The Hindu Business Line
Rather than micromanage PSB lending, the Centre should set KPIs based on profitability and RoC
Its not surprising that the Government of India, having sunk over ₹3 lakh crore into the recapitalisation of publicsector banks (PSBs) over the last five years, now wants to hold them accountable for Key Performance Indicators (KPIs). There is good reason to worry about the rapid pace at which state-owned banks have lost ground to the private sector. PSBs have seen their over 60 per cent share of outstanding bank credit in FY14 plummet to 46.5 per cent by FY19. Private banks have accounted for nearly three-fourths of all new lending in the last five years, leaving PSBs out in the cold. Even more worrying is their loss of traction in deposits, with private sector banks garnering over twice the deposit flows of PSBs in the last two years. PSBs desperately need low-cost deposits to participate in improving credit offtake so that they can repair profitability after consecutive years of losses. But it is a moot point if the KPIs on which the Finance Ministry is now seeking to evaluate PSBs will set them on the path to profitability.
The 16 KPIs on which PSBs are proposed to be benchmarked fall into three buckets. One, the Centre wants to track the aggregate credit extended to infrastructure, agriculture, housing, MSMEs, ‘Start Up India Stand Up India’ and other pet causes. Experience clearly shows that subjecting banks to directed lending based on quantitative targets is what prompts them to throw risk assessment to the winds and end up with sub-prime borrowers. It recently came to light that the MUDRA loan scheme, on which PSBs have been doubling down, has already run up NPAs of over ₹16,000 crore by March 2019. With PSBs just in the process of writing off legacy NPAs from risky lending in the previous boom, it is unwise to embark on a second loan binge so soon. Two, it is keen to hold PSBs accountable for social outcomes in terms of facilitating direct transfers, financial inclusion, women’s empowerment and corporate social responsibility. While PSBs certainly ought to invest in better digital interfaces and customer data mining for credit appraisals to better compete with private banks, lending decisions based on social objectives will likely hurt their financial health. Three, the Centre is also keen that PSBs lend directly to MSMEs and companies instead of channelling such loans through NBFCs, despite the latter proving more efficient at last-mile delivery.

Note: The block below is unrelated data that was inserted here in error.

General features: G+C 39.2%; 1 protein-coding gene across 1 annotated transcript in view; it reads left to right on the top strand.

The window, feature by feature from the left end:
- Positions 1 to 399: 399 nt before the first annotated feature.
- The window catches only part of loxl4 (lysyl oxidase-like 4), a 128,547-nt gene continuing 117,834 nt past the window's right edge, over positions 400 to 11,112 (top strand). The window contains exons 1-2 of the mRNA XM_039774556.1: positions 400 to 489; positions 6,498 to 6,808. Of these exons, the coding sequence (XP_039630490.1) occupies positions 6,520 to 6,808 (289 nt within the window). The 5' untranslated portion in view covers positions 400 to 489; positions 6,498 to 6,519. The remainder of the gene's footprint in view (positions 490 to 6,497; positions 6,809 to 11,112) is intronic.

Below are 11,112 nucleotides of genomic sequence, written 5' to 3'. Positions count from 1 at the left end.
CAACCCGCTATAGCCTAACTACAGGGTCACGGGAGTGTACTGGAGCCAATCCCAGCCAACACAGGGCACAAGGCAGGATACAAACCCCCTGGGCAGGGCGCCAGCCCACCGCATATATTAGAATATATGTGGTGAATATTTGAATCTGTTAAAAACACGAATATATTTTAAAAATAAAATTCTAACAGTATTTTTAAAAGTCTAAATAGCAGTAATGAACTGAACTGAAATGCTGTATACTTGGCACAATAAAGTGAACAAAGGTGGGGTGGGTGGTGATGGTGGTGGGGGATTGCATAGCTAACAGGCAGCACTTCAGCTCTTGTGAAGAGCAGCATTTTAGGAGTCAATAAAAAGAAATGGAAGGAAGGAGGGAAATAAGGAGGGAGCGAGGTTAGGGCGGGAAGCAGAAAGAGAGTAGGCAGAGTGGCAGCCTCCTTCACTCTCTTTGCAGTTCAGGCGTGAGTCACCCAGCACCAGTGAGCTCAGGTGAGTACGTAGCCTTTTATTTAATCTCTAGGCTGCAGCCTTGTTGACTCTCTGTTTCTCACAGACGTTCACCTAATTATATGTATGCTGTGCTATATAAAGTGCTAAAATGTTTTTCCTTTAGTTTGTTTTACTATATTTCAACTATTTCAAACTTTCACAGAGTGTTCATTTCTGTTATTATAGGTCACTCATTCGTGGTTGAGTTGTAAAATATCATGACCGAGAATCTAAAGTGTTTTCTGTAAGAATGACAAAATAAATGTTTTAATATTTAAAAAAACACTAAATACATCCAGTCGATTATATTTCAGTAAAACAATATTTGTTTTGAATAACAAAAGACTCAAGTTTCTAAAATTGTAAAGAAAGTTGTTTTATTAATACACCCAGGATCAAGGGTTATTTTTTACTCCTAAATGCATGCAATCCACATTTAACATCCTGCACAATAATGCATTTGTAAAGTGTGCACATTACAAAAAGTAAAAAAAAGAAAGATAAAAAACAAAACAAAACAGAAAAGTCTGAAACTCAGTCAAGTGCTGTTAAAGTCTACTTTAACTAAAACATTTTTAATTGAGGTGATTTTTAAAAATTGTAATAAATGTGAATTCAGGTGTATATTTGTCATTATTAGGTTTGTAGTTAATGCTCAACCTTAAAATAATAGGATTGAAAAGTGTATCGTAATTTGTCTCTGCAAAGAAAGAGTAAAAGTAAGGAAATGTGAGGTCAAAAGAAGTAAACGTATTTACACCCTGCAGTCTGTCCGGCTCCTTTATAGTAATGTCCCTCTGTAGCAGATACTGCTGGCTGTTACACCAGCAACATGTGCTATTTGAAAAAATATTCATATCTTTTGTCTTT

This whole idea of micromanaging the sectors to which PSBs lend and subjecting them to regionwise targets militates against the idea of PSB reform, the primary objective of which is to distance the Government of the day from calling the shots on lending. Instead, the Centre, as the primary shareholder in PSBs, should set KPIs in terms of NPA reduction, recoveries, loan growth and return on capital, so that the taxpayer money it has sunk into them yields reasonable returns.